Justicia Fiscal

The system behind the system: Setting adequate principles and objectives for the UN Tax Convention 

Sesiones para discutir los términos de referencia de la #ConvenciónFiscalUUNNSesiones para discutir los términos de referencia de la #ConvenciónFIscalUUNN

Klelia Guerrero García

Gender and Tax Justice Specialist at the Latin American Network for Social and Economic Justice – Latindadd

April 29th is the second day of work within the Ad Hoc Committee to Draft Terms of Reference for a United Nations Framework Convention on International Tax Cooperation (FCITC). More specifically, this session contemplates discussing the elements presented on the ToRs Skeleton and revising the introductory elements (i.e. Preamble, Definitions, and Purpose). However, there is the first (and seemingly not-so-innocent) mismatch: the agenda unobserves a controversial item listed in Annex 1 of the skeleton, on the relationship with other agreements, instruments, and domestic law.

In the words of Dereje Alemayehu, Executive Coordinator of the Global Alliance for Tax Justice (GATJ), a global tax system as broken as the current one does not need a piece-by-piece recomposition but an integral redefinition. As such, this loose item can deviate the conversation and the complete process from the system’s needs, taking up the already scarce time this challenge has available.

That is why we recommend taking a step backward and reflecting on the motivations that mobilized this work in the first place, unifying several organizations over many years. These primary motivations should be the leading principles for the FCITC to cover. More specifically, this Framework Convention should aim for:

  1. Cooperation: The ever-so-connected forms of business and properties require a similar (if not a greater) interconnection within national tax systems. Nonetheless, that also means that national systems must identify, account for, and compensate for (when necessary) the impacts of their measures and decisions in other countries. In other words, the new version of our global tax system must be based on sovereignty and equal footing, to ensure that no country weighs its interests as superior to those of others and that the new global system reflects it.
  1. Justice: The achievement of fairer conditions should be considered at all levels. This means, for instance, addressing the unfair allocation of taxing rights that disproportionately affect developing countries. It also implies generating mandates that ensure the constituting mechanisms are equitable and progressive. For this to be true, transparency is requisite; without it, justice in all its forms will remain a utopia.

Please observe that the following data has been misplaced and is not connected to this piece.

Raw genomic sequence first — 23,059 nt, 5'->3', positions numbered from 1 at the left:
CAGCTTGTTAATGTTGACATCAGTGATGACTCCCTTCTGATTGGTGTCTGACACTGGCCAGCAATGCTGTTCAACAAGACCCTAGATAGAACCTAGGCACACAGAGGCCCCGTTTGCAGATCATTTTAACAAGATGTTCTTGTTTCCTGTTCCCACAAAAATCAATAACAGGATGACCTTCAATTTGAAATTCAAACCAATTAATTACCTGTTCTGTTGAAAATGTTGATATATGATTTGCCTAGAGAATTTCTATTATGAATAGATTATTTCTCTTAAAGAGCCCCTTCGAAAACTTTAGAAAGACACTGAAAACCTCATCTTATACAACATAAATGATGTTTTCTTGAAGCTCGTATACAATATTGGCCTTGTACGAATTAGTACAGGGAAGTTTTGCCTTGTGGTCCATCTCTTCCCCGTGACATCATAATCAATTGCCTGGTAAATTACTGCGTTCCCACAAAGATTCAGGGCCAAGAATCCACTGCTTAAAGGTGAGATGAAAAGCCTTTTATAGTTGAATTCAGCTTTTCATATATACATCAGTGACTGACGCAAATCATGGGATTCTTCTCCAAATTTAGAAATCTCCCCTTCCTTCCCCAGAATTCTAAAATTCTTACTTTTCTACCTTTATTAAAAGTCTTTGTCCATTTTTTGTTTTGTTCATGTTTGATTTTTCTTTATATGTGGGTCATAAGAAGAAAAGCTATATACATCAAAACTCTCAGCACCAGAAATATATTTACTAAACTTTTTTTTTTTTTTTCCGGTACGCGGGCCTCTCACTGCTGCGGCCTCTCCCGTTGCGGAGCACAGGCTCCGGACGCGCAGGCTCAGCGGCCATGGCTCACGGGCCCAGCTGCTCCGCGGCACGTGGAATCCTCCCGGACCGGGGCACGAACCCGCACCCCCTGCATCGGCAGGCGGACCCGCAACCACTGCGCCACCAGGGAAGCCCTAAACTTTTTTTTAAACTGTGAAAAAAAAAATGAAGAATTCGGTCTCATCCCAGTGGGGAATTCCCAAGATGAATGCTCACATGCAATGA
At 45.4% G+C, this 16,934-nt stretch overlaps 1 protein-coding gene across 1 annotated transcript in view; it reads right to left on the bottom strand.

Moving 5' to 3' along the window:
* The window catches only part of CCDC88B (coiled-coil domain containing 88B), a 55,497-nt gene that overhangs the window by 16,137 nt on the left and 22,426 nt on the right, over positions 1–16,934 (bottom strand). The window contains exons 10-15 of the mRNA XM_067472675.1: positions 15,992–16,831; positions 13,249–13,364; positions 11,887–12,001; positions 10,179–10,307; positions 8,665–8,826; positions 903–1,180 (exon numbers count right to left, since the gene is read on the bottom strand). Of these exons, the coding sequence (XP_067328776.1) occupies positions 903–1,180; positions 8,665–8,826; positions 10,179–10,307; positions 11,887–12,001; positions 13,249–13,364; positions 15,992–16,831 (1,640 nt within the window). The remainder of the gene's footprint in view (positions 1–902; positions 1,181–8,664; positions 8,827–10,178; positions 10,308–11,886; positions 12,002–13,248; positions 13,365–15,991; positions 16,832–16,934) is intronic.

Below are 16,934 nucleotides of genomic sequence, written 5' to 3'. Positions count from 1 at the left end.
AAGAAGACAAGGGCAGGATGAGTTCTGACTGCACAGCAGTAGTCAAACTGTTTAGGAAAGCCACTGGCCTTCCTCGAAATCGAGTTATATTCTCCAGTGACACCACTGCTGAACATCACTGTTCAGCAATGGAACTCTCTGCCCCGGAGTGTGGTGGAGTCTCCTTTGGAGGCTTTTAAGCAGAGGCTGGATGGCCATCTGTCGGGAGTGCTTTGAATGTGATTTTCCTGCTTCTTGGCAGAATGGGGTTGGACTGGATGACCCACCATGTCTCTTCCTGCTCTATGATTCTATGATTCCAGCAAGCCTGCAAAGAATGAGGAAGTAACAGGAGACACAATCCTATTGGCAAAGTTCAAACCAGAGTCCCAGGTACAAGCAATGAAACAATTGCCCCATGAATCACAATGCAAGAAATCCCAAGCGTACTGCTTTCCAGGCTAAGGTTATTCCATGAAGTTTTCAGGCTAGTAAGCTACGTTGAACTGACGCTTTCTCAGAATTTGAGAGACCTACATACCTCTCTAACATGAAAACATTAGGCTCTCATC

1. Resilience: The global tax system must define its objectives clearly, with basic principles to be observed through their achievement. However, there must be space for implementing mechanisms to adapt and resolve emerging needs, as long as the considered alternatives remain coherent with the initial goals and principles. This is the only way for a system to be resilient in an ever-evolving context, especially when combating tax-related elusion and evasion, as well as the resulting resource leakages and illicit financial flows.
  1. Delivery: The world already agrees on the link between tax policies and countries’s potential to mobilize financing to fulfill international goals, obligations, and commitments related to guaranteeing human rights and gender equality, providing quality public services for all, promoting well-being and quality of life, achieving sustainable development and environmental protection, as well as increasing equality within and between countries. Nevertheless, no matter how many successive fixings have been proposed on the current schemes, they have not delivered improvements around these mobilizations, leaving behind generations of historically invisibilized groups and communities.

Finally, the definition of the specificities around these principles, their implementation, and the establishment of feedback mechanisms must observe the principle of inclusion, as there is no other way to ensure that the system becomes a living organism that learns, gets strengthened, and manages to adapt in the way global issues and crises require.

Lee el artículo original en inglés.